1153 reset: towards a new commons
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Decolonizing Suburbia is informed by an interest in the suburban patterns of development that characterize most U.S. cities. Despite the broad consensus among most architects that the future of housing is in high-density building types, the vast majority of the general population continues to live in neighborhoods that we would consider suburban, even if they are within the legal boundaries of a large city. There is, in the profession, a hesitance to acknowledge the simple fact that in the U.S., the city and the suburbs are often indistinguishable.
Because of the continued popularity of the detached house as an architectural type, and the deeply ingrained place this type holds in the U.S. popular consciousness, this project aims to engage with the potential of the detached house as an architectural type to accommodate more diverse forms of life than the prevailing paradigm of the “single-family.” The project explores the architectural ramifications of decolonizing the planning policies that enabled “white flight” to the suburb and deliberately isolated people of color in under-resourced, jobless inner cities.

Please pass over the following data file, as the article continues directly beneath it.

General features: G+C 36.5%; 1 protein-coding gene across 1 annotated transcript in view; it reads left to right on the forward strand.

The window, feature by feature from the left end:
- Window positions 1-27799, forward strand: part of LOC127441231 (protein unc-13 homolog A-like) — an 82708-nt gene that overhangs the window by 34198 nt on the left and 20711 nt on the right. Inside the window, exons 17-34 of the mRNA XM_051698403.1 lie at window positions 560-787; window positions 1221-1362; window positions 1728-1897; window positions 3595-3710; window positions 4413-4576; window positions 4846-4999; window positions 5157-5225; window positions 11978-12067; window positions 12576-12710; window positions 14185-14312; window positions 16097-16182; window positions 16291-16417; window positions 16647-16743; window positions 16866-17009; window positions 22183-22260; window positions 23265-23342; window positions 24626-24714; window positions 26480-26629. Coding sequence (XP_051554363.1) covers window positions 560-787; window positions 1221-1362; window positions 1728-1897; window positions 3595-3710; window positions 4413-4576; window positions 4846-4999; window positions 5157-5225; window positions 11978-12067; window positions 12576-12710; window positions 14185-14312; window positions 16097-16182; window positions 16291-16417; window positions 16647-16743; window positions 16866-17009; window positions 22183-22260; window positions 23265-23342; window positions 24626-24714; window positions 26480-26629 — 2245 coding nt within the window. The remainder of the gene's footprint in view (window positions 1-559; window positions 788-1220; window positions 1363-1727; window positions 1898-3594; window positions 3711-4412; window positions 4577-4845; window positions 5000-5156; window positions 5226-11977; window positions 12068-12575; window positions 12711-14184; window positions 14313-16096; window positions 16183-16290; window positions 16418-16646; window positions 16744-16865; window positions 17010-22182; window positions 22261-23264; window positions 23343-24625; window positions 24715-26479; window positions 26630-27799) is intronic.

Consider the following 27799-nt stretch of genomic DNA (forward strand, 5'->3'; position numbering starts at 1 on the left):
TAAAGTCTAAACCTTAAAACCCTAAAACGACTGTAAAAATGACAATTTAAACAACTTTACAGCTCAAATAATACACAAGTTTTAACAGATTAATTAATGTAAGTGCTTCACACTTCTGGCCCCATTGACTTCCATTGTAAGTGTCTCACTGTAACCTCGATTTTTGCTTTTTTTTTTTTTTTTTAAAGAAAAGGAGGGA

Location: Center for Architecture, New York
Status: Group Exhibition
Date: April 14, 2022 - September 3, 2022
Curators: Barry Bergdoll, Juliana Barton
Team: Alessandro Orsini, Nick Roseboro, Andrew Bruno, Sharon E. Sutton, Will Prince, John Vogt, Adriane Magadia
Exhibition Design: Natasha Jen, Pentagram